3. The In Medias Res Beginning

In medias res is a Latin phrase meaning “in the middle of things.” It’s one of the less common ways to begin a novel, but it can definitely be effective.

With in medias res, you start at a point deep in the story, show a bit of activity to intrigue the reader, and then jump back to an earlier, quieter part in the story. It’s the opposite of the prologue beginnings that show an early episode from the hero’s life. In this case, you show a later episode, and then you hit the rewind button and spend some or all of the rest of the book catching up to that moment.

Battle: Los Angeles begins with U.S. military helicopters flying over a Los Angeles under attack from alien beasties. We see the faces of some soldiers in the helicopters, but we don’t know who these people are. We’re just getting the uh-oh feeling about what we’re seeing, and then the movie skips back 24 hours. It’s a good distance into the plot before we get back to that helicopter moment. And when we do, this time we know what’s going on and who those people are. That’s an in medias res beginning.

The film version of One Day (based on David Nicholls’ novel of the same name), starring Anne Hathaway, uses the in medias res beginning. It opens with Anne’s character happily riding a bicycle through the streets of Paris. Then we jump back about 20 years. It’s a long time before we catch up to her joyride.

Why isn’t in medias res used more often? Part of the reason is because it can be perceived as a gimmick. Sometimes it gives readers that same ripped-off feeling they get when they read a novel that begins with a dream. It can also sacrifice suspense for that whole portion of the story until you catch up with the first moment.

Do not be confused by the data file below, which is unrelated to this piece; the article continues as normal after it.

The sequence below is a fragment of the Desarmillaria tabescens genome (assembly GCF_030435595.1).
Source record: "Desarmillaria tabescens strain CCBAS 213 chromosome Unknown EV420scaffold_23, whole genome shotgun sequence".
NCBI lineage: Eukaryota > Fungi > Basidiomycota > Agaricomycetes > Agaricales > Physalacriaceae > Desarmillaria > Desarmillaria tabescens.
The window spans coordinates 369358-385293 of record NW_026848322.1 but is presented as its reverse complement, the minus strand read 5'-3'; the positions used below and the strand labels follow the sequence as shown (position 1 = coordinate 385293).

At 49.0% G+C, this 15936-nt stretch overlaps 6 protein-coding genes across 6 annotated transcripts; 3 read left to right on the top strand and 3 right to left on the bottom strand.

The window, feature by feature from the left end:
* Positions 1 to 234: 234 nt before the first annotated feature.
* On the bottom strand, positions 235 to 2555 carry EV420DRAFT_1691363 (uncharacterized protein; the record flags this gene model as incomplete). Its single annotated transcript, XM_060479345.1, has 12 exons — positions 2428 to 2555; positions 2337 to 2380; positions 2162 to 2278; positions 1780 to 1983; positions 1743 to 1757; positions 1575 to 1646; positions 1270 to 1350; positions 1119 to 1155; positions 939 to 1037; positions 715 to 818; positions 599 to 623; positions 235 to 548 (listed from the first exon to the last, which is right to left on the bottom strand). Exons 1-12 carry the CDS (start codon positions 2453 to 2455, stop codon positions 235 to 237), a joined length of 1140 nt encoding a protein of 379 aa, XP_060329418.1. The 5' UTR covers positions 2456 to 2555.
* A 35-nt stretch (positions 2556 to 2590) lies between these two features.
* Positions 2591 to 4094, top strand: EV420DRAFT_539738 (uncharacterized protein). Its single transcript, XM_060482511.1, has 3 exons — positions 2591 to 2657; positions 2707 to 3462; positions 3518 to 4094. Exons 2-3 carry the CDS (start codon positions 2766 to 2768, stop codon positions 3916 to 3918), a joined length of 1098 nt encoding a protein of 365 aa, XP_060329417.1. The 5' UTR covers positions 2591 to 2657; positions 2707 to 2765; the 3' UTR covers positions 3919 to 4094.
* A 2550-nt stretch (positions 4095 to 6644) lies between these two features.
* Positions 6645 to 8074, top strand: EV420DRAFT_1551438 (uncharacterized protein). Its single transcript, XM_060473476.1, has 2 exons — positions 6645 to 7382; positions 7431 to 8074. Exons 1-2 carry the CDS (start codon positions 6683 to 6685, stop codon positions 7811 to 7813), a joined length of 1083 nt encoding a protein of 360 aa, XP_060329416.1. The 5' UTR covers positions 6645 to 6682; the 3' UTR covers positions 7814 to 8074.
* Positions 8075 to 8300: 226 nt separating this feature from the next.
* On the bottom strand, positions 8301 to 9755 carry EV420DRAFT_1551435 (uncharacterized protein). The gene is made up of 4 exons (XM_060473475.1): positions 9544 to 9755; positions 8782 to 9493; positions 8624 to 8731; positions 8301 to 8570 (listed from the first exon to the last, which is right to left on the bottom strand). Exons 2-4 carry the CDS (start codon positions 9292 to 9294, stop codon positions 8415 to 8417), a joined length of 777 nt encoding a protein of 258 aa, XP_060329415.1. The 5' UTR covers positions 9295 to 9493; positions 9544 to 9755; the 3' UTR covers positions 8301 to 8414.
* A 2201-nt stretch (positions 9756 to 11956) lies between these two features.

Think about it: If you see the main character alive and well in what you now realize is a future moment, how nervous are you going to be when she gets into danger? I mean, you know she lives, right, at least up to the in medias res moment? An in medias res opening can deflate the tension the way a hole deflates a tire.

One benefit, however, of in medias res is that once you do catch up with that opening moment, especially if it’s taken a long time to get there, the reader is given an injection of fictive adrenaline. Before now, everything has been relatively safe. It’s been within the protective confines of story time when you know the hero is fine. But when you get to that moment, and especially when you surpass it, everything changes. Dramatically.

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Now that you know these soldiers and see what’s been happening on the ground, all of a sudden you don’t know if you want them flying in to attack. Now that you care about that Parisian bicyclist, you’re concerned about what’s going to happen to her when she rounds that corner.

The payoff of the in medias res beginning is that thrilling moment of angst you give your reader when you reach that point and go beyond it. The tension shoots through the roof.

Consider your story: Is that the sort of risk/payoff pathway you’d love to send your novel and your readers on? The risk is that you may bore your readers if things are too slow before you catch up to that opening moment. The payoff is that breathless feeling of performing without a net that you give readers who stay with you. The choice is yours.

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